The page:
smaller in the fridge area.
5. Time to buy! Its not something you should panic about but you should know that the fall or last quarter of the year (Oct through Dec) is the best time every year to get the best deal generally as manufactures want to move out warehouse inventory prior to the next selling year and big box stores want to increase final year end sales numbers and also clear out warehouse and floor stock.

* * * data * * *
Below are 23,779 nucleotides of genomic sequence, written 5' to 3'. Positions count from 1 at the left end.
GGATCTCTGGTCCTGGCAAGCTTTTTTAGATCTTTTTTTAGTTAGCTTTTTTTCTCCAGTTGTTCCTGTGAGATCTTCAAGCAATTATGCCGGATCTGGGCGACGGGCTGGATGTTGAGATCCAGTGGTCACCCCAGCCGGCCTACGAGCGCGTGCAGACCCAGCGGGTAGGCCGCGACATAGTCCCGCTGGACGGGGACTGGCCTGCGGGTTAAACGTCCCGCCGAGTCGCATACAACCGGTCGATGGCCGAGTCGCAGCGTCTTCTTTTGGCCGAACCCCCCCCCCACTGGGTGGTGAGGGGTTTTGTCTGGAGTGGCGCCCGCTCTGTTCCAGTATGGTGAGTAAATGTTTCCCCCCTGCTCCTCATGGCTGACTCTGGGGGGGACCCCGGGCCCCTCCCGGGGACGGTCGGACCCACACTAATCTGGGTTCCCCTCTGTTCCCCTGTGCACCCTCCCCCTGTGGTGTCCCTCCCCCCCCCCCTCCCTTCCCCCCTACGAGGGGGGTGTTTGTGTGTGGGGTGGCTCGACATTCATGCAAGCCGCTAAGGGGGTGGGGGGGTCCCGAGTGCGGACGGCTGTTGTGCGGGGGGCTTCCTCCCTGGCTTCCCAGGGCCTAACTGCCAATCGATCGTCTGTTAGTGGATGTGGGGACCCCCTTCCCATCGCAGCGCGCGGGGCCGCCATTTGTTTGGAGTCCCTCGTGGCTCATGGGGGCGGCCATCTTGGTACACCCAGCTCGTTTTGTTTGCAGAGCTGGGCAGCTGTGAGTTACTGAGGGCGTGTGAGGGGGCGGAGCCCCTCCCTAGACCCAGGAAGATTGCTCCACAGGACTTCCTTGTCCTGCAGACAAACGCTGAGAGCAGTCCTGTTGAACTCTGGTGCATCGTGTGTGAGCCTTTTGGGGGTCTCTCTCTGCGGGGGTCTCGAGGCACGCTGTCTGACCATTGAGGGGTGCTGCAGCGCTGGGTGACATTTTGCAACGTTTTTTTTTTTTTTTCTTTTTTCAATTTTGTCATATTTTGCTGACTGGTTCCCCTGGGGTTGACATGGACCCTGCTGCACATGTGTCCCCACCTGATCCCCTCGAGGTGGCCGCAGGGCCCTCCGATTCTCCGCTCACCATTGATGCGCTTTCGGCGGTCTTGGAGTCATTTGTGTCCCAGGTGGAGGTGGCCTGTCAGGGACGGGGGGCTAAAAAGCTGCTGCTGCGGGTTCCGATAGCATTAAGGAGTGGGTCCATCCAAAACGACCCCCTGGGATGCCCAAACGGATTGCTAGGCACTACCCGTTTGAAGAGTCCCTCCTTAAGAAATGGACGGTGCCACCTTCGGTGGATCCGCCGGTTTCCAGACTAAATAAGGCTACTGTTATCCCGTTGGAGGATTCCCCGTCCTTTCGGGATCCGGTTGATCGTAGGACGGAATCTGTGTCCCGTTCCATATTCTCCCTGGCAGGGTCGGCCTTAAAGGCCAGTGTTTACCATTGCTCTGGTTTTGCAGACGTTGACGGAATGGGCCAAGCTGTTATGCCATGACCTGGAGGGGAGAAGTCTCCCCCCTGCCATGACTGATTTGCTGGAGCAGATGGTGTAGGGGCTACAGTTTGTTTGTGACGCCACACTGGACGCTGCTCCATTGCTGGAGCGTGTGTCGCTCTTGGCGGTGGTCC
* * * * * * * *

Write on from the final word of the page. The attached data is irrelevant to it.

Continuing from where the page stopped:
Other times to get a great deal are:- Floor models, always a consideration as in most cases these items have never been plugged in and are like new but with deep discounts.- Volume manufacture sales, these are when the manufactures brands are discounted based on the more you buy. For example Kitchenaid might offer 10% off one item or when you buy 3 get 15% off.- Model transitions or making way for the new models. If an appliance is coming out with a new product chances are you can get a great deal on the current one that is on sale.- Manufactures on site sponsored events! these are events for that store to drive business and in most cases the factory reps are authorized to incentive you with savings or addition bonus to make a purchase. So if your buying anyways look for these events.